Food and beverage stories
Call it a major culinary event. Two great chefs cooking up a degustation feast showcasing Tasmania’s freshest premium produce.
It was also history in the making, with Tetsuya Wakuda – one of the world’s most revered chefs – cooking in Melbourne for the very first time.
Tetsuya, who runs acclaimed restaurants in Sydney and Singapore, collaborated with fellow-chef, David Hall, from the Tasmanian themed restaurant, Pure South Dining.
"This will be an unforgettable taste of Tasmania,” Tetsuya, a two Michelin star chef and Brand Tasmania ambassador, enthused on the day of the degustation dinner.
“We are creating an outstanding culinary experience, with a carefully curated menu celebrating the best the state has to offer.”
Watch the video to join Tetsuya for the ‘Taste of Tasmania’ degustation dinner
Last month’s ‘Taste of Tasmania’ dinner, at Pure South Dining on Melbourne’s Southbank, was organised by Brand Tasmania to coincide with the Fine Food Fair.
And for Hall, who moved to Australia from Scotland seven years ago, the chance to work with “one of the world’s iconic chefs was a once-in-a-lifetime opportunity".
Hall also added, he felt right at home working with produce from the island state.
“It reminds me of Scotland. The places are very similar in terms of climate and landscape including the clean air, water and soil,” he explains.
“And, like Scotland, Tasmania has good beef, venison and pork.”
The menu for the ‘Taste of Tasmania’ was sublime.
One hundred thirty VIP guests – including Rosehaven stars Celia Pacquola and Luke McGregor – were treated to a six-course degustation dinner washed down with the finest cool climate wines.
The next three courses were curated by Hall, and began with line-caught kingfish accompanied by mandarin, celeriac, marigold and hazelnut together with a Pooley Riesling.
In a nod to his native Scotland, Hall then presented ‘Cullen Skink’, a thick soup of mackerel, leek, potato and herb veloute, teamed with a Stargazer Tupelo.
“Tetsuya and I both spent a significant effort working on the menu, and I have no doubt that the end result was one of the greatest celebrations of Tasmanian food and wine,” Hall said.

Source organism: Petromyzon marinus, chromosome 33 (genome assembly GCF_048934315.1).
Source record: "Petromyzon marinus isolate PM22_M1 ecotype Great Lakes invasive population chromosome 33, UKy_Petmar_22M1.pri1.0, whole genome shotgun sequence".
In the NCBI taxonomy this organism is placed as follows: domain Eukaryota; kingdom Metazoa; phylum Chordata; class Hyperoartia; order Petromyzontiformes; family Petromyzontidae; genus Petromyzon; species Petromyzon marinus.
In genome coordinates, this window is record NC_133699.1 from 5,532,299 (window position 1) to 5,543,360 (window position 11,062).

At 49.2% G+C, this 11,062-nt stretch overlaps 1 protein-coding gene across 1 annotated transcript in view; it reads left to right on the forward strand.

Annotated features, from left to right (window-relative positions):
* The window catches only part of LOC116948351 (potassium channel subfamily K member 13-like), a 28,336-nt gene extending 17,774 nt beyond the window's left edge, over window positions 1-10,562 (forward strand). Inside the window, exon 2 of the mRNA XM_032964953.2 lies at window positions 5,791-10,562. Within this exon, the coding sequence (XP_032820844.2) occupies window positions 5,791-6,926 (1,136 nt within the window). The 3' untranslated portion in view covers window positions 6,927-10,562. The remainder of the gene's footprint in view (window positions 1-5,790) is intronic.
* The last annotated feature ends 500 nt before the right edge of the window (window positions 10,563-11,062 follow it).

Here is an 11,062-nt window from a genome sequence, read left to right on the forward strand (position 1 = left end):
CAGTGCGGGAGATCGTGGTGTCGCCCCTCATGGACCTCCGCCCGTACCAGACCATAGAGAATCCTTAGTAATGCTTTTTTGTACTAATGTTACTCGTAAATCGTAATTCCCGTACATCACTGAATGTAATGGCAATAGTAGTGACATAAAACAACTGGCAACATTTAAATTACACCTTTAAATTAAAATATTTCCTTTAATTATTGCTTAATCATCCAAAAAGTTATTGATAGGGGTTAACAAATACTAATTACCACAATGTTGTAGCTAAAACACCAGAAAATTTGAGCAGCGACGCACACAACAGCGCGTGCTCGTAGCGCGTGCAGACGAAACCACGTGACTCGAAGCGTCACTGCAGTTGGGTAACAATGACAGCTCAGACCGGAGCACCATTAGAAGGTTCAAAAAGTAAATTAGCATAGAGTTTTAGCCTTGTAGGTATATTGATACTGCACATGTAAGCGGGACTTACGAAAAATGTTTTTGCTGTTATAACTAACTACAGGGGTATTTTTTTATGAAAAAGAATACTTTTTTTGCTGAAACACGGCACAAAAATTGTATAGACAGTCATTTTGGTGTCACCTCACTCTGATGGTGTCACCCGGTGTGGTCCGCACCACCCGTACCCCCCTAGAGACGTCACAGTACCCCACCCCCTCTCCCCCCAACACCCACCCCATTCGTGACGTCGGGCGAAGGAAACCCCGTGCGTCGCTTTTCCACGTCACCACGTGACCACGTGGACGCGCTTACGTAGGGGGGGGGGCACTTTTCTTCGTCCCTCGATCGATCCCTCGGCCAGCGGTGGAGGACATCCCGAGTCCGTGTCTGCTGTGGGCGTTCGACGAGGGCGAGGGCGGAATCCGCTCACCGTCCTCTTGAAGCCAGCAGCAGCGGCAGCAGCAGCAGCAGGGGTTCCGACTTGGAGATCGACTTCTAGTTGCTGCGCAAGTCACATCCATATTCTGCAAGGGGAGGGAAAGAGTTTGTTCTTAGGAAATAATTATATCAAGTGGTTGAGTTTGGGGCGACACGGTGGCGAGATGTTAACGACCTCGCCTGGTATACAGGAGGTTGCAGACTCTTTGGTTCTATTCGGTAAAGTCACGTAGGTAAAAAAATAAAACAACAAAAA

Tetsuya then rounded out the evening.
For the fifth course he also turned to King Island. But this time for beef.
The great chef presented braised King Island short rib and dutch cream potato, washed down by Moorilla’s Muse Cabernet. Plates of fresh seasonal vegetables were laid on the table.
The dish was stunning in its simplicity, with Tetsuya wanting the two main ingredients – the beef and potatoes – to “speak for themselves”.
“I used to add,” Tetsuya explains.
“Now I take off. It is all about simplicity. I want to rely on taste, and to let the ingredients speak for themselves.
“Regardless, it is all about taste.”
However, it was Tetsuya’s dessert that really captured imaginations: a perfect cylinder of shiny deep chocolate cake with an Anvers chocolate mousse centre. It was paired with Josef Chromy Ruby Pinot.
Tetsuya even flew his own pastry chef in from Singapore especially for the occasion, with the dish taking two days to create.
The result was a work of art, which Tetsuya says “appears on the plate with nothing, no garnishes”, letting the ingredients take centre stage.
Tetsuya’s love affair with Tasmanian produce stretches back almost three decades and was sparked when he discovered Petuna’s Ocean Trout.
Today, his signature Confit of Ocean Trout remains one of the most photographed dishes in the world.
And, judging by this stunning ‘Taste of Tasmania’ dinner that he and David Hall created, it is a love affair still in full swing.
Image courtesy of The Mercury
14 October 2018, Edition 199